The study reported herein documented that orbital infections were common in cattle having enucleation performed as out-patients under field conditions. In contrast, a retrospective study of 20 cattle undergoing exenteration found no post-operative infections (1). The discrepancy between these studies is likely due to several factors including: a larger population of animals in the present study, more detailed follow-up information, a different population of animals (primarily beef versus dairy cattle), a larger number of personnel involved in the procedure (a teaching setting), and a wider variation in surgical protocol. Cattle with post-operative orbital infections represented a wide variation in case severity, with most cases having mild post-operative purulent discharge noted in the period between surgery and suture removal 14 to 21 d following the procedure. Although all cases responded to medical therapy, the high rate of post-operative infection emphasizes the need to perform aseptic preparation of the surgery site, utilize optimal surgical technique including proper tissue handling, and perform follow-up care. The nature of the disease and severity of tissues compromised by tissue pathology are expected to be associated with post-operative complications despite the circumstances under which the surgery is performed. One of the advantages to the enucleation procedure is that it can be done under varying circumstances and differing peri-operative protocols with relative success as evidenced by this study. Because of the retrospective nature of the study, it is difficult to determine what factors contributed to the post-operative infection rate. Antibiotic choice and route of administration varied between clinicians, with most cases receiving some type of systemically administered antibiotic at the time of surgery. Additional intraorbital infusion of antibiotics did not appear to affect the orbital infection rate but the small number of cases receiving intraorbital infusions limits the degree of inference from this study.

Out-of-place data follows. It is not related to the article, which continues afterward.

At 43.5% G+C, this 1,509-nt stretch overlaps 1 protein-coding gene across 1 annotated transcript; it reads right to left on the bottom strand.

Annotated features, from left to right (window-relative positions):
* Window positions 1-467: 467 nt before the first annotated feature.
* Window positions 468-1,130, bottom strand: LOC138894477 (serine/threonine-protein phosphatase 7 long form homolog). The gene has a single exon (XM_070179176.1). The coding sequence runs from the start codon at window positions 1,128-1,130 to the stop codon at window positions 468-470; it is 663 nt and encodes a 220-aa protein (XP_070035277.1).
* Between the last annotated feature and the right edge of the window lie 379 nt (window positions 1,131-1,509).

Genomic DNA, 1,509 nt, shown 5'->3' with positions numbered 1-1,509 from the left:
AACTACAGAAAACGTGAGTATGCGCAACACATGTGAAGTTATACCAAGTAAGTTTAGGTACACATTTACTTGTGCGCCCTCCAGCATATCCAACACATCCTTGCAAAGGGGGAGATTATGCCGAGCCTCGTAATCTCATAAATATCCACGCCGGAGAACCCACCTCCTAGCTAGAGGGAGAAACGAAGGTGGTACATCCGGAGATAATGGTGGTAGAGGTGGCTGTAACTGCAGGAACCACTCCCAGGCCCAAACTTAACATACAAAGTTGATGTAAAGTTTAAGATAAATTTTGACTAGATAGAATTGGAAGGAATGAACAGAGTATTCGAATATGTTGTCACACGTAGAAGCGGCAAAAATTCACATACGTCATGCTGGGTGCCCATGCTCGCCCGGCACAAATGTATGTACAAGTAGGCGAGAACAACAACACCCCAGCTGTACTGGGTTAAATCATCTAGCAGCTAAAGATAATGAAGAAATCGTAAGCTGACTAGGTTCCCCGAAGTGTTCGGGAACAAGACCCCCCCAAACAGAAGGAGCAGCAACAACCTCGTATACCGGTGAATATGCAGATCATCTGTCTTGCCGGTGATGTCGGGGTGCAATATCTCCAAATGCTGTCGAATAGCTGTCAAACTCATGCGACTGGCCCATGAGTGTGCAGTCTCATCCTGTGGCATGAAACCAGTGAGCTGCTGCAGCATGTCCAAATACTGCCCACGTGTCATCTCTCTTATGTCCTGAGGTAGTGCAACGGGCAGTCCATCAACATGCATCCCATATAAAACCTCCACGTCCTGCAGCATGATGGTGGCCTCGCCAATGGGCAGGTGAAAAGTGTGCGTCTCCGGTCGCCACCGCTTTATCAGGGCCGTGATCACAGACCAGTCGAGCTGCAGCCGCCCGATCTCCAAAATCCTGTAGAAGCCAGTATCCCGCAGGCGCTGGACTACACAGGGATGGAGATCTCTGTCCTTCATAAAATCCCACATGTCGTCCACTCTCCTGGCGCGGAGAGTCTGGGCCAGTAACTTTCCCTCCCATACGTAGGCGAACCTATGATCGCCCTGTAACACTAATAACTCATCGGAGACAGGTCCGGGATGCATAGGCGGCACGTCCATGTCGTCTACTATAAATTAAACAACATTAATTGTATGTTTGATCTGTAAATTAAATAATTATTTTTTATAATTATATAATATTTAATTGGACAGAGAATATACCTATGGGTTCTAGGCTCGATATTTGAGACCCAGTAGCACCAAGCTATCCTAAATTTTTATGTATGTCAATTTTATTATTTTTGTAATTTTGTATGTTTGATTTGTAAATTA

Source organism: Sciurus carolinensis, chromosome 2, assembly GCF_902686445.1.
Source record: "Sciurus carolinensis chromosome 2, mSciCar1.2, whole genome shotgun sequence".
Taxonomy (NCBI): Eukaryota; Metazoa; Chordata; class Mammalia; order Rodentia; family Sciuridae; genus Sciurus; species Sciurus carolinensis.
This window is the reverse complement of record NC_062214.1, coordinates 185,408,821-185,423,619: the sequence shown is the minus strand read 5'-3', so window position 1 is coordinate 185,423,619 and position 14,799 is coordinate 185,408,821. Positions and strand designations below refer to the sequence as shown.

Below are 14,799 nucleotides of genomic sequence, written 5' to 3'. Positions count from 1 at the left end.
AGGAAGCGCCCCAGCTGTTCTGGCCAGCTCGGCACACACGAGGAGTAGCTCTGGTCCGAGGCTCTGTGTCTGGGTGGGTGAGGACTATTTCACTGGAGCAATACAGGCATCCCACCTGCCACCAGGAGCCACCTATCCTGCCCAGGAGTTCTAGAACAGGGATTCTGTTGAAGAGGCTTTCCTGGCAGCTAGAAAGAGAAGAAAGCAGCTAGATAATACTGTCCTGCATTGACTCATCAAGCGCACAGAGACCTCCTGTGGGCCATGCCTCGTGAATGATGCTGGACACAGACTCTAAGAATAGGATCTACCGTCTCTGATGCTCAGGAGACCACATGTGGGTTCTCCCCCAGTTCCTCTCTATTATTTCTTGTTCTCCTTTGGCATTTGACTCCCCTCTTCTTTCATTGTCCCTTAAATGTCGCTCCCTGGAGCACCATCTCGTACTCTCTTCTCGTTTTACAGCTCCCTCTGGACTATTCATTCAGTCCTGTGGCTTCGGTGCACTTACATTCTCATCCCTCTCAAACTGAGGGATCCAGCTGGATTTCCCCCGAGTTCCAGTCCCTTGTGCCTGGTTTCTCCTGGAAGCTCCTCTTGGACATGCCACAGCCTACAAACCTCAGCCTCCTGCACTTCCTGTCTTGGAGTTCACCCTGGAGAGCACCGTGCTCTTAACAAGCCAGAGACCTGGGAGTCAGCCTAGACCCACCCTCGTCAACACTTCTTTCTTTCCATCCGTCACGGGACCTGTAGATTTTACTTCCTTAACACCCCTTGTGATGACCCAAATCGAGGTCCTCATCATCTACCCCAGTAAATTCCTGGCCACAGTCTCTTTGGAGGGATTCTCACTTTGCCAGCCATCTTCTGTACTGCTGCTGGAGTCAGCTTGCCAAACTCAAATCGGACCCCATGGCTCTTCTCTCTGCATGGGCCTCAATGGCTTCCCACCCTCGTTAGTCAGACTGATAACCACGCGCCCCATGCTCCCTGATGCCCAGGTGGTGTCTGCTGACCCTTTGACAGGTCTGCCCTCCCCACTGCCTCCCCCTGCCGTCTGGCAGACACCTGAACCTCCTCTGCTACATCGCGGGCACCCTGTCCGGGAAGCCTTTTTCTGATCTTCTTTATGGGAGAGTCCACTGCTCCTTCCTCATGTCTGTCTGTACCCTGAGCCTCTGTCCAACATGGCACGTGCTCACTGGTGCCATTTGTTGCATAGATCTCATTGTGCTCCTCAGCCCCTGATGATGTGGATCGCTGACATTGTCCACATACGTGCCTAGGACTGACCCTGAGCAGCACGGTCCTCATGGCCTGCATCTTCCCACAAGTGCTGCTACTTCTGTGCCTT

The cause of death was not determined in the 5 cattle that died. However, several of the cows exhibited signs of progressive metastatic neoplastic disease and may have died from complications of the original disease. The neurologic signs displayed by the bull that died 6 wk after enucleation could be related to the ocular disease, complications of the enucleation procedure, or an unrelated event.